Wizz Air has said it expects passenger numbers to return to pre-pandemic levels in August amid a steady climb in summer holiday bookings despite Covid-19 pandemic restrictions across Europe.
In an upbeat statement to the London Stock Exchange on Wednesday despite a €114m (£97m) loss between April and June, the budget airline said it expected to operate at 90% of its pre-pandemic capacity in July and 100% in August.
Airlines have been among the slowest companies to recover from the pandemic, with cross-border movement restrictions holding back travel despite the progress of vaccination programmes. However, there have also been signs of pent-up demand from consumers used to foreign holidays as passenger numbers steadily rise.
Other large European airlines have also expanded holiday flight schedules. The British airline easyJet last week said it would run 60% of pre-Covid-19 capacity, while Ryanair said this week it expects to fly 100 million passengers in its financial year to the end of March 2022. Ryanair flew only 27.5 million people in the year to the end of March 2021 during the depths of the pandemic, down from almost 150 million a year earlier.
Wizz said it expected to become the first major European airline to recover capacity to pre-coronavirus levels. The airline had carried 2.9 million passengers in the three months to the end of June, quadruple what it managed in 2020 when UK and European restrictions were at their strictest.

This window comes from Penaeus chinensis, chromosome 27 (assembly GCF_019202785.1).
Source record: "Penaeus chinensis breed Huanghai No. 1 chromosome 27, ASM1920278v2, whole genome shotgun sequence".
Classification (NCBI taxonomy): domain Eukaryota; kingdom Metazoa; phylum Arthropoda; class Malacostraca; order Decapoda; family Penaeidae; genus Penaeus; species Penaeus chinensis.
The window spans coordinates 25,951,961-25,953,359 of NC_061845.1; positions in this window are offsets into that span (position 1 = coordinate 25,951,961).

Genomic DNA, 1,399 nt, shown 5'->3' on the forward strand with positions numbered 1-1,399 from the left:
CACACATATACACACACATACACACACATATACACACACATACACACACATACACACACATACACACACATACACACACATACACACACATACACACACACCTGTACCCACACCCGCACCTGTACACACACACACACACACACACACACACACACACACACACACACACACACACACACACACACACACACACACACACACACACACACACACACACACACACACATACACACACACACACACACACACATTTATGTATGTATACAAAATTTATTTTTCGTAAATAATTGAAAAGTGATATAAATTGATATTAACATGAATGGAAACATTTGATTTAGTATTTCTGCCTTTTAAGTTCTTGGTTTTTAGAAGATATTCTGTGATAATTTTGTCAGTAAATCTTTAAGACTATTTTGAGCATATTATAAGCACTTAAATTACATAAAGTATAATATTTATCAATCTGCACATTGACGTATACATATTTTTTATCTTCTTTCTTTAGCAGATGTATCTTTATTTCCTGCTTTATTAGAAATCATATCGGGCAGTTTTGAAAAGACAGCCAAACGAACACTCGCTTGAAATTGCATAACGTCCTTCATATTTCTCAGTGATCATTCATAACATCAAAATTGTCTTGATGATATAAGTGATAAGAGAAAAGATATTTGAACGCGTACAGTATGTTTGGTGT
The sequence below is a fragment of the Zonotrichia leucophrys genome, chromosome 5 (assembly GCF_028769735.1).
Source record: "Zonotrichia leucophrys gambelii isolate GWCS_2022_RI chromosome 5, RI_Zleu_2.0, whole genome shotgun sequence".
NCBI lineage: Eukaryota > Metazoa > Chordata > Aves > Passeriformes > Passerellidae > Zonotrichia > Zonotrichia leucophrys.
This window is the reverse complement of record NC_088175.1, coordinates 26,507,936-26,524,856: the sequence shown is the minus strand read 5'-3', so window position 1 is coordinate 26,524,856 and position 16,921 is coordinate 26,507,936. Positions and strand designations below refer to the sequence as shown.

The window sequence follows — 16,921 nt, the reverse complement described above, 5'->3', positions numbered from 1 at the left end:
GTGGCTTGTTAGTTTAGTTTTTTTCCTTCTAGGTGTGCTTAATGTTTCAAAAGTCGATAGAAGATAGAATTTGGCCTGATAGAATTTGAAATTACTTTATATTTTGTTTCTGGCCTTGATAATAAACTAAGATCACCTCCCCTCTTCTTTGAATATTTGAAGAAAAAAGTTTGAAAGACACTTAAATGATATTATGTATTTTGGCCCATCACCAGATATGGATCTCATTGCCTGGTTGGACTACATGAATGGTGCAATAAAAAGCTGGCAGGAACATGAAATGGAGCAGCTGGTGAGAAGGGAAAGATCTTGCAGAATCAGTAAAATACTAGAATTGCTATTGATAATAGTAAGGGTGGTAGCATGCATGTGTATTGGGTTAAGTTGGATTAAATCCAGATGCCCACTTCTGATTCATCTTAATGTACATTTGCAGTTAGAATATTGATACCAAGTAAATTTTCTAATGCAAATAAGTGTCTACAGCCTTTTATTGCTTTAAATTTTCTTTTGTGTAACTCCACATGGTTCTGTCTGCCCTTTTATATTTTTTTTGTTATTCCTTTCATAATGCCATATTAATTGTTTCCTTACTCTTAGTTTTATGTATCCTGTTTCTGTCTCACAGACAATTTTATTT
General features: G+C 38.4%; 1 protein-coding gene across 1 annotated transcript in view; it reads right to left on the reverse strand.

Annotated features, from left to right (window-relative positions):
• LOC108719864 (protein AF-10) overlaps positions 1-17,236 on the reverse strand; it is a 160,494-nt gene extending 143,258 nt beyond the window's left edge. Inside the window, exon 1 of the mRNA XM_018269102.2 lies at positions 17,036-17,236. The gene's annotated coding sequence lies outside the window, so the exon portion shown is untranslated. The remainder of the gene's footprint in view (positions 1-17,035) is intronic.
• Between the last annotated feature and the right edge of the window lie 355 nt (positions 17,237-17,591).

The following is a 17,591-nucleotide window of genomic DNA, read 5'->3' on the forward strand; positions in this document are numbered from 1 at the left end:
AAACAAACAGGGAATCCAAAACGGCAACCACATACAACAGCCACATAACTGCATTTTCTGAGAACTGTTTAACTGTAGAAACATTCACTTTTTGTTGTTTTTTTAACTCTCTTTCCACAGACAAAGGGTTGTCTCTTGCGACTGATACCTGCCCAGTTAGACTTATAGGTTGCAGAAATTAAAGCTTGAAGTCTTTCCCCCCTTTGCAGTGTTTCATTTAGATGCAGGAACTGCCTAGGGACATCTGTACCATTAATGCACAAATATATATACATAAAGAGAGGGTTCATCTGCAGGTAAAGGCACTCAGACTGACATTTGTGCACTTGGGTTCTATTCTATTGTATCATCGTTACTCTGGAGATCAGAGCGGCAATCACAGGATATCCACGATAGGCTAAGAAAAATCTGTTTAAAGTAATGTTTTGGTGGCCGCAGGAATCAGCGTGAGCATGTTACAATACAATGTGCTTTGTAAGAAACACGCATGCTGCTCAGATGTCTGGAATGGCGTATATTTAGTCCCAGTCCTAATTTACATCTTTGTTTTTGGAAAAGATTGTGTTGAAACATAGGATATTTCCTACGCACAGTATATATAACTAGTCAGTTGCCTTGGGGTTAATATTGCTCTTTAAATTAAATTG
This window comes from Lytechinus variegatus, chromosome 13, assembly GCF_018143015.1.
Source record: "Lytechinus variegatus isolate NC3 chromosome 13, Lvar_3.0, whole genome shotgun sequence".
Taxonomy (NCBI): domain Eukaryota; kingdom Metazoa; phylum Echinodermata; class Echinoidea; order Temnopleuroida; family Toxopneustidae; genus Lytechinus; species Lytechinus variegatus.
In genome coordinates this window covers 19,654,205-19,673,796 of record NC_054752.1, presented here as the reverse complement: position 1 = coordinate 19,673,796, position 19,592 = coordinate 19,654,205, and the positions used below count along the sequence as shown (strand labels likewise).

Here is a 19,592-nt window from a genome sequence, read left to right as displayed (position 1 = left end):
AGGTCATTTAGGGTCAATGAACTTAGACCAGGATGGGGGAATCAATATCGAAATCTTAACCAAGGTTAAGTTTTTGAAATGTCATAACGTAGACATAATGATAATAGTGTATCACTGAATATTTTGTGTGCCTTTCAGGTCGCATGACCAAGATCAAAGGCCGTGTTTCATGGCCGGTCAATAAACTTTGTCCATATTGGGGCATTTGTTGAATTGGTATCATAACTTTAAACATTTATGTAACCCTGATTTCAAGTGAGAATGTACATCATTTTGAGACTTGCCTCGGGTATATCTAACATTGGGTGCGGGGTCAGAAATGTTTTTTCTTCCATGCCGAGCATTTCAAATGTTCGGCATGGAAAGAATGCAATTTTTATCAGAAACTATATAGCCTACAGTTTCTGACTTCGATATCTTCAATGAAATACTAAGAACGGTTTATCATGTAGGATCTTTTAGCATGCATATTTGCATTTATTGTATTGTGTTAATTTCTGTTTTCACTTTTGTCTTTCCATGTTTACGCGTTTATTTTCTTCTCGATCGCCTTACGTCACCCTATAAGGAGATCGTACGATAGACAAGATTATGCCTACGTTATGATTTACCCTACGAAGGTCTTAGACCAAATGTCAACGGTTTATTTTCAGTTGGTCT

The Hungary-based but London-listed company said it had recruited 600 new crew as it ramped up its schedule – after making 1,000 workers redundant and cutting wages in April 2020 as the extent of the pandemic became clear.
József Váradi, Wizz Air’s chief executive, said: “We remain cautious with making predictions for the winter period amid unpredictable government decision-making.”
He said the April to June quarter “remained challenging” and that it only operated at a third of its capacity, rising to 62% by June. The loss was its sixth consecutive quarter in the red despite revenues doubling year on year.
“Through the quarter we did see encouraging recovery patterns in passenger air travel,” Váradi said. “People began returning to flying despite mobility restrictions still impacting travel.”
He added that the company was in a “much improved competitive position” compared with rivals because it had bought more planes, added routes and had less debt than many others.
Shares in Wizz Air rose by 6.2% on Wednesday morning to reach £49.46, valuing the budget airline at more than £5bn. The shares surpassed their pre-pandemic peak in November.